Mutable Instruments Blades (along with a magnet that’s the front half of a wooden deer, very cute) arrived on Saturday.
Using words to describe the subtleties of sound is kind of a hopeless prospect, and people certainly have their own preferences in filter characteristics just like they prefer different seasonings. There are certain filters whose resonance I really don’t like in anything other than a very small amount, for instance, Korg MS-20 style filters or typical squeaky TB-303 stuff. Some people really hate Steiner-Parker filters, especially Arturia’s “Brute” versions (and those people are wrong.)
To me, when using a single one of Blades’ filters, the words that come to mind are clean, tidy, stable, pleasant. But it’s not boring, partially because of the continuous sweep available on filter modes, so you can tailor the shape to the material. It doesn’t have the “ripping” sound of Ripples under fast modulation, it doesn’t sound like it always has some resonance like Three Sisters, it’s not as sweet and organic as VCFQ. Just considering the sound of a single filter, without the drive — it’s pretty solid, maybe 8.5 out of 10 overall? I sure wouldn’t complain about a synth that had it as its only filter.
But it DOES have that pre-drive/wavefolding stage and it’s got two filters. When you use them together, in parallel or serial or some hybrid, and/or with one modulating the other, it really opens up possibilities. You can get a kind of “shiny” sound with an extra peak, or you can drive it hard serially and get really mean and nasty. This, I believe, is why it’s described as a dual filter rather than a stereo one (though of course it can be used in stereo quite easily).
It pings better than some filters, but not quite as well as VCFQ, or a Hordijk Twin Peak. On the other hand, it resonates very easily too… and it makes for a fantastic complex oscillator.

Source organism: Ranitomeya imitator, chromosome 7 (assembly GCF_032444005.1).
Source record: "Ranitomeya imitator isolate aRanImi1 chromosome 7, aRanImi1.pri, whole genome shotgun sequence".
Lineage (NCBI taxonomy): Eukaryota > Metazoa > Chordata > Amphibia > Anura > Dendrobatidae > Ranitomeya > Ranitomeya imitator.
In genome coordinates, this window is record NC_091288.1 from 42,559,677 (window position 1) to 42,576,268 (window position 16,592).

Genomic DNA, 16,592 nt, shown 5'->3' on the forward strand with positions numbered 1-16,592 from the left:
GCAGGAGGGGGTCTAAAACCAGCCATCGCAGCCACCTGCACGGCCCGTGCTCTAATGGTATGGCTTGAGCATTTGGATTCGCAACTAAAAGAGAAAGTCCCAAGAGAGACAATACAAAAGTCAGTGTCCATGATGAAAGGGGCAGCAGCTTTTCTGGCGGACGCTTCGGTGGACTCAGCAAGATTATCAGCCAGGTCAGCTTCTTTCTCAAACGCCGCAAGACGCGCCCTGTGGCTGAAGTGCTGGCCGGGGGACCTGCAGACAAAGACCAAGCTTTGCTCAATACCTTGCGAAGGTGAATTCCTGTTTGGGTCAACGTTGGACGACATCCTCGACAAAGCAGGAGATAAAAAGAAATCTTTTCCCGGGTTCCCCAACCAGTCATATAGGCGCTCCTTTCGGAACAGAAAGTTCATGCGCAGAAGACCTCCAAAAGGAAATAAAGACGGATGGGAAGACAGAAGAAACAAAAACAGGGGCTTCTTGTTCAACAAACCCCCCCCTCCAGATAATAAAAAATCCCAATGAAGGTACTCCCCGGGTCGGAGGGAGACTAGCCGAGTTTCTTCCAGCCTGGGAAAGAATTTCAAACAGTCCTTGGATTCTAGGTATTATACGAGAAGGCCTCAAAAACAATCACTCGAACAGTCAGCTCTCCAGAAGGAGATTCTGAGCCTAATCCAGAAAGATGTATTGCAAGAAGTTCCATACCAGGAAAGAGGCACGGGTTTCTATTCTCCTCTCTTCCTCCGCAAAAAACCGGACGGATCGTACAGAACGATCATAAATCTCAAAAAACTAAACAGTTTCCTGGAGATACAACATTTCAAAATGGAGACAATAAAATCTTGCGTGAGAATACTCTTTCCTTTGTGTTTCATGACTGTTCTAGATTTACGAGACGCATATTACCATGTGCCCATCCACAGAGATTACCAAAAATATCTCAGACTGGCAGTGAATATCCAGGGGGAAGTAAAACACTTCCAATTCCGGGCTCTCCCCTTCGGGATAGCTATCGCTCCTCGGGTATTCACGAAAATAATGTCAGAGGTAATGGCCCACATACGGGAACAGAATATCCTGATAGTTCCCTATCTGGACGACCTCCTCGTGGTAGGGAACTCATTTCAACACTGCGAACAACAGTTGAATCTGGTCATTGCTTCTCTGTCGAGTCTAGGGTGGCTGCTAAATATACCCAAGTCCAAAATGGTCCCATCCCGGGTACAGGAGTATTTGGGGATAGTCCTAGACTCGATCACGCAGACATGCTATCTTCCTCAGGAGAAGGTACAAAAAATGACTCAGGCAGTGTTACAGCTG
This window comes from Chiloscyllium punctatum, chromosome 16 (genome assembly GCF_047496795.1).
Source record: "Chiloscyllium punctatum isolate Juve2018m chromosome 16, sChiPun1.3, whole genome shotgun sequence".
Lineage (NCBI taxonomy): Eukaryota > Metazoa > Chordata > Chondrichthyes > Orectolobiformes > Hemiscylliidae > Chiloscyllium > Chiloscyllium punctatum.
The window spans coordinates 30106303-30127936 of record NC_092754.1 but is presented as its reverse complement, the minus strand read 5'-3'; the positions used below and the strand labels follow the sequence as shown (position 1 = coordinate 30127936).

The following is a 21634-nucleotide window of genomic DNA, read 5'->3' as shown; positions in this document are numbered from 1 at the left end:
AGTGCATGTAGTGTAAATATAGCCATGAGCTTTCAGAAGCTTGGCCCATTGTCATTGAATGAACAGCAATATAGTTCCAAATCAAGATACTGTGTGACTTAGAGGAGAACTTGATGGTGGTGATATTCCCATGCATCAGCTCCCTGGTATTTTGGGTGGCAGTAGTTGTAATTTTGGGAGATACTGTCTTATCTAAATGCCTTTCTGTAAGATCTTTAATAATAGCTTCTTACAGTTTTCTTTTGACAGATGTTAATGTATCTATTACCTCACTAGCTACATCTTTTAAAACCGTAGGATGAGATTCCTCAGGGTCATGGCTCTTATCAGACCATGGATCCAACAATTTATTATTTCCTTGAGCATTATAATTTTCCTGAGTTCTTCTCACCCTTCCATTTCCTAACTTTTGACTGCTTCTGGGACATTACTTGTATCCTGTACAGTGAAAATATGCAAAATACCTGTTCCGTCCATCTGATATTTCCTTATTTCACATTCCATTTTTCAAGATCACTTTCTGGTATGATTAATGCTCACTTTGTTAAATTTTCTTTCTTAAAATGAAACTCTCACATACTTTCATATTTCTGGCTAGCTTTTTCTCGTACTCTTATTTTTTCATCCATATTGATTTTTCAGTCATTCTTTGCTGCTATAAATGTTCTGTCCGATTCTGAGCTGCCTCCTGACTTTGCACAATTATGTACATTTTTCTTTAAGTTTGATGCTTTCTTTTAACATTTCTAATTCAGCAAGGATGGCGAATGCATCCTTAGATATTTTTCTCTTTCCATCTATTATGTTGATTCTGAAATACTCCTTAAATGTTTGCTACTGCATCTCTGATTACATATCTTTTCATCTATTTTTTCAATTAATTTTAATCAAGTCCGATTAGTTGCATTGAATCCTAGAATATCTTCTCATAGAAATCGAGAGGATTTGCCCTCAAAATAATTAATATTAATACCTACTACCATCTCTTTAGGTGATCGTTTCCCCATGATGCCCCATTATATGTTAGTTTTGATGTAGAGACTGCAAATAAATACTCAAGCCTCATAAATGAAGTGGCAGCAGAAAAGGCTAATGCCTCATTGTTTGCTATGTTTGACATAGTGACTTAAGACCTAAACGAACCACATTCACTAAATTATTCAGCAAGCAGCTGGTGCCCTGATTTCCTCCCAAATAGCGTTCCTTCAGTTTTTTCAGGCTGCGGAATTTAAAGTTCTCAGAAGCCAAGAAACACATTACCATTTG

It has accurate 1V/OCT tracking, and a “shift” button that lets the second filter follow the first with an offset. And crucially, it can do phase modulation, as the three filter modes (lowpass, bandpass, highpass) are shifted 90 degrees relative to each other. Crossfading smoothly between them results in a smooth phase shift (and a minor variation in amplitude). So one can do audio-rate, dynamic phase modulation, with a strikingly different character than Yamaha DX synths. It is also capable of exponential FM too, of course.
There are some downsides to using it this way. None of them are insurmountable, and some present opportities:
- There are no fine tuning knobs. The range of possible offsets for the second filter makes it tricky to tune to the first exactly. (Workaround: use a DC offset into the second frequency input for finer control.)
- The relative tuning is not necessarily perfectly stable, and it doesn’t have sync or an automatic ratio lock like some digital complex oscillators. (But you can blend in some of the first filter’s output into the second filter, and it sort of “entrains” into place… not something a more conventional complex oscillator can do!)
- Since the drive stages come before the filters, you can’t simultaneously use the second filter to modulate the first and then wavefold the result all within Blades. But that’s what other modules are for… and you can do some waveshaping via feedback in ways a conventional oscillator can’t (though some of them will affect the tuning).
- You do need an external VCA to control the modulation depth. Not a problem.
- The output is loud, phase modulation increases that level, and it’s enough to clip my ES-6. But I have several ways of dealing with that.
So overall, this is now my favorite filter module!